Tuesday, October 24, 2023 - 1:00pm
Abstract: The promise of solar water splitting as a sustainable route to renewable energy storage has motivated many device designs. One design that mimics natural photosynthesis is termed Z-Scheme. It consists of two artificial photosystems that each absorbs in different regions of the solar spectrum to drive H2 evolution via water reduction and O2 evolution via water oxidation. When these reactions occur in one compartment an explosive, and therefore dangerous, oxyhydrogen gas mixture results. A safer alternative is to separately compartmentalize each reaction, which then requires the use of an aqueous redox shuttle, such as Fe(III/II), to mediate charge between compartments. While safer, this strategy requires exquisite control over redox selectivity. Fe(III) reduction and Fe(II) oxidation are each more thermodynamically and kinetically favored over their desired counterparts of H2 evolution and O2 evolution, respectively. Overcoming this challenge requires new and innovative means to achieve exceptional redox reaction selectivity on the nanoscale. This is underscored by the poor photoactivity of state-of-the-art H2 evolving nanoparticles, such as SrTiO3 doped with transition metals and with metallic cocatalysts on their surface whose solar-to-hydrogen energy conversion efficiency is only of the order of 1%. Improving reaction selectivity is one of the ways to improve solar-to-hydrogen energy conversion efficiency in Z-Scheme solar water splitting systems. In this talk I will describe results obtained for Rh-doped SrTiO3 photocatalyst particles coated with a conformal layer of ultrathin oxide coatings (i.e. TiOx or SiOx). These nanoparticles were used to unequivocally demonstrate enhanced reaction selectivity for visible-light-driven H2 evolution in the presence of significant amounts of facile-to-reduce aqueous Fe(III) oxidation products. Comparison of results using coatings consisting of amorphous TiOx versus SiOx, variable cocatalyst loading, and practical electrolyte conditions indicate the role of the ultrathin oxide coatings to selectively inhibit permeation of Fe(III), thus affording a higher selectivity for H2 evolution. Although our data suggest that permeation of Fe(II) through the coatings is also inhibited to some degree, thus attenuating desired rates of Fe(II) oxidation by photogenerated oxidizing equivalents, we believe that our approach and results validate a new platform for designing enhanced reaction selectivity into photocatalytic systems. Furthermore, I will also present recent results that begin to shed light on the cause of the commonly observed, yet currently unexplained, delay in H2 evolution activity that is widely observed during photodeposition of Pt cocatalysts on these nanoparticles. My ability to glean new information into these technoeconomically important designs was supported by use of a mass spectrometry instrument for rapid detection of H2 and a home-built time-resolved microwave conductivity apparatus to measure photogenerated transient mobile charge carriers in wetted semiconductor nanoparticles.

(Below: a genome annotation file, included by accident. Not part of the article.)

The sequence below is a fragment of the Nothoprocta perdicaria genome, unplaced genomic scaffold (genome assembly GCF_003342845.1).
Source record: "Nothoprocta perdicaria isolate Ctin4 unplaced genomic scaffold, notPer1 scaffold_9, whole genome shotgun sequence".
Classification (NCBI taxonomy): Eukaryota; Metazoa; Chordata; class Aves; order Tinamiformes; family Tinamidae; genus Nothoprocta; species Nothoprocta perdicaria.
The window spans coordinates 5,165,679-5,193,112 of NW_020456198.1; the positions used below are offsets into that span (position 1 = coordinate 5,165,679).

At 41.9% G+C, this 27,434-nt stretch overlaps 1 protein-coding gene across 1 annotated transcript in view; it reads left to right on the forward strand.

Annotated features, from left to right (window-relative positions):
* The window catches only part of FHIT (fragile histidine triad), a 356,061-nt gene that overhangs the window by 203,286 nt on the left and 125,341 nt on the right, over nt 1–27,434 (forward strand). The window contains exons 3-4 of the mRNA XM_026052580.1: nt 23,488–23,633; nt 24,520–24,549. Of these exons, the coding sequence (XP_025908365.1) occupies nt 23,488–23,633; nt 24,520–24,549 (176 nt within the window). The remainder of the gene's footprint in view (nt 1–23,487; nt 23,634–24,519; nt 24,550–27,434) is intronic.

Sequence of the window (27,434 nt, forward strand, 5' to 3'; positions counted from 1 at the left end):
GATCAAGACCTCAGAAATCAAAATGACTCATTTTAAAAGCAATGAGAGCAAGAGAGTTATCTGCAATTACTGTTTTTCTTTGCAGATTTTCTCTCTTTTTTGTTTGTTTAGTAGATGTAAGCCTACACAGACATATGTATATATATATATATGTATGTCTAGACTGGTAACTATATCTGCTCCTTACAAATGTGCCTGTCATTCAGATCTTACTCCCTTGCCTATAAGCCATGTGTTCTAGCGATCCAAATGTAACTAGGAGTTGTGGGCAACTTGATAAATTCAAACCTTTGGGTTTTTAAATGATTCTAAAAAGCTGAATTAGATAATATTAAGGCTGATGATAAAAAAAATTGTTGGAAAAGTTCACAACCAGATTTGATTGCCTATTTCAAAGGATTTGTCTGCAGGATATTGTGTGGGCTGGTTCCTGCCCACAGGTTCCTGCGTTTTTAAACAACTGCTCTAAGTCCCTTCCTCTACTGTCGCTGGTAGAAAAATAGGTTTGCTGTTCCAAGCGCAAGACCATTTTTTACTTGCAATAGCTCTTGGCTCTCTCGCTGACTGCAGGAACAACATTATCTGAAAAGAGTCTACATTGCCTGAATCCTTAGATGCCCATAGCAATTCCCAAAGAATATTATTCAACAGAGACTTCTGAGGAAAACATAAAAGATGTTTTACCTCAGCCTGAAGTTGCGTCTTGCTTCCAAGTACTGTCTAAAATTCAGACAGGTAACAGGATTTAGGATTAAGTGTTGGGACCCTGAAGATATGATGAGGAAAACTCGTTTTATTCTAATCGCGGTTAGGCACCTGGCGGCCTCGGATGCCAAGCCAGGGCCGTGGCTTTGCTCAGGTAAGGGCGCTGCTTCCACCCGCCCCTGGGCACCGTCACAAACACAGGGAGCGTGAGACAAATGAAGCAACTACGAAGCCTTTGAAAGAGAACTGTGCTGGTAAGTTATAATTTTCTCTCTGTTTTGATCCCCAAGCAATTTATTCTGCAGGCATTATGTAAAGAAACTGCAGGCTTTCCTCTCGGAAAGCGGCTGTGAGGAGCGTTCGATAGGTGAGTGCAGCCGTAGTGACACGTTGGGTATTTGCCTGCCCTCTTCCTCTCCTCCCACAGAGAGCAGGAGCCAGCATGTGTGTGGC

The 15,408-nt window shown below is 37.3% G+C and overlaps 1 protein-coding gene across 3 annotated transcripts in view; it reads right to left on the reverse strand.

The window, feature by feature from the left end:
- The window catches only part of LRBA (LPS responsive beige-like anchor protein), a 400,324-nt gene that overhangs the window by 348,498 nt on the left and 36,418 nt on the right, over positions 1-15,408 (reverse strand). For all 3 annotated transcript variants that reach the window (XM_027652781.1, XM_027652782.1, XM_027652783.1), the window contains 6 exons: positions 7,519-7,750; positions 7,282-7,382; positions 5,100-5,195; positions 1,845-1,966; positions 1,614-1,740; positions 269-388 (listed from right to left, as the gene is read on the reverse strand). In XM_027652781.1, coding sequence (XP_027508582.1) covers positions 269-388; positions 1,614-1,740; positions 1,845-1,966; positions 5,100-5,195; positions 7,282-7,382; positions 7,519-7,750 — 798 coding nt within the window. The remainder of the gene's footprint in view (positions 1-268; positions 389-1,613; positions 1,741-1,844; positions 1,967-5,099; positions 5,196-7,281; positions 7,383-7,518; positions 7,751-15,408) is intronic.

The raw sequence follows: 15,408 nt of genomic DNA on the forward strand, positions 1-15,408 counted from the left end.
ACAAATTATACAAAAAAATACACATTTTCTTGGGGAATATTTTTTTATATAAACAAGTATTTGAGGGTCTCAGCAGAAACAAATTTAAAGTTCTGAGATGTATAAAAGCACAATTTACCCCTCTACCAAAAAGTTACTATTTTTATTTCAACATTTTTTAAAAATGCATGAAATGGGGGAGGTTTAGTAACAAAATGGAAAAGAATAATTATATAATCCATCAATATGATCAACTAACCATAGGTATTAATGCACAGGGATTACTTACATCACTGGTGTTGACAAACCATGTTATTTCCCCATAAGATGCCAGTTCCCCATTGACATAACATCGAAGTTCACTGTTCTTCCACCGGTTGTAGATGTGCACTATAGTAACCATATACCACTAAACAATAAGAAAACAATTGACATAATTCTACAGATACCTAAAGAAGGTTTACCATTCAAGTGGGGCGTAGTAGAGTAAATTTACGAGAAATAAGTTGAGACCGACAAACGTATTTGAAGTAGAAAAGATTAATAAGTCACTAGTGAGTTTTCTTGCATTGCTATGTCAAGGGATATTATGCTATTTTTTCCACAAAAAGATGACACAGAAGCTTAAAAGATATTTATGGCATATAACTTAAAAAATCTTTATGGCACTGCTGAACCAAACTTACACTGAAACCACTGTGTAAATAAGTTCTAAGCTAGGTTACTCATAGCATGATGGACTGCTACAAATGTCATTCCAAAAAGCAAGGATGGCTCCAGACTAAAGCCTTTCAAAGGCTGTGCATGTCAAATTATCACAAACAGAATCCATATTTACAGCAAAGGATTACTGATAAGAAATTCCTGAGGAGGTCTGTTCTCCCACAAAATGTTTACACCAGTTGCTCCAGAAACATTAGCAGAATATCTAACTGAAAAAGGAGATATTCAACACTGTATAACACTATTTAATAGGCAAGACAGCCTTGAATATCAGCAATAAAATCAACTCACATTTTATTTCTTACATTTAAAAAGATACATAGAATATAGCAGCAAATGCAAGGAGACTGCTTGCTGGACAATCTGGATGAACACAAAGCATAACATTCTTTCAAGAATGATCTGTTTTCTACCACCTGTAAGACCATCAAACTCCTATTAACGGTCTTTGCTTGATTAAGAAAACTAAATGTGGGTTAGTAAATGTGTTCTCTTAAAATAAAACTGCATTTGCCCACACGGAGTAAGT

Zejie Chen


NS2 2201